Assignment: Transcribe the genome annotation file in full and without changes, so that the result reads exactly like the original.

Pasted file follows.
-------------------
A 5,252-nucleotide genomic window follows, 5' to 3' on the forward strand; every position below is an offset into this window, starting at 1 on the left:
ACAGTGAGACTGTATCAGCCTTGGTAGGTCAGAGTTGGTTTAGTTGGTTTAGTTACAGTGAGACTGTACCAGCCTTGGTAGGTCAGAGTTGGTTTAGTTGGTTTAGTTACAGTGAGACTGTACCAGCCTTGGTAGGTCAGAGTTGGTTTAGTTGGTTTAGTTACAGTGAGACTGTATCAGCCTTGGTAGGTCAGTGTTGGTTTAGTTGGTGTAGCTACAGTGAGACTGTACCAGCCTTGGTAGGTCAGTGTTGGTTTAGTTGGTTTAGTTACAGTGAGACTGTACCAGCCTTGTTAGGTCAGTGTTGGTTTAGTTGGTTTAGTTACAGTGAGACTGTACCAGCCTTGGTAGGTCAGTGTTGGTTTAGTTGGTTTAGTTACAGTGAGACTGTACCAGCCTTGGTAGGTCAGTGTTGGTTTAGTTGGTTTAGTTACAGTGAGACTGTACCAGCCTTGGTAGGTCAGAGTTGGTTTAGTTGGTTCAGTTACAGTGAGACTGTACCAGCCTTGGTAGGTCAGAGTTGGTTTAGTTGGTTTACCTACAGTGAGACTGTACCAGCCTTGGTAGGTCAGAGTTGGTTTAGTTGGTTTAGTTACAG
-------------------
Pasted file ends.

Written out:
A 5,252-nucleotide genomic window follows, 5' to 3' on the forward strand; every position below is an offset into this window, starting at 1 on the left:
ACAGTGAGACTGTATCAGCCTTGGTAGGTCAGAGTTGGTTTAGTTGGTTTAGTTACAGTGAGACTGTACCAGCCTTGGTAGGTCAGAGTTGGTTTAGTTGGTTTAGTTACAGTGAGACTGTACCAGCCTTGGTAGGTCAGAGTTGGTTTAGTTGGTTTAGTTACAGTGAGACTGTATCAGCCTTGGTAGGTCAGTGTTGGTTTAGTTGGTGTAGCTACAGTGAGACTGTACCAGCCTTGGTAGGTCAGTGTTGGTTTAGTTGGTTTAGTTACAGTGAGACTGTACCAGCCTTGTTAGGTCAGTGTTGGTTTAGTTGGTTTAGTTACAGTGAGACTGTACCAGCCTTGGTAGGTCAGTGTTGGTTTAGTTGGTTTAGTTACAGTGAGACTGTACCAGCCTTGGTAGGTCAGTGTTGGTTTAGTTGGTTTAGTTACAGTGAGACTGTACCAGCCTTGGTAGGTCAGAGTTGGTTTAGTTGGTTCAGTTACAGTGAGACTGTACCAGCCTTGGTAGGTCAGAGTTGGTTTAGTTGGTTTACCTACAGTGAGACTGTACCAGCCTTGGTAGGTCAGAGTTGGTTTAGTTGGTTTAGTTACAG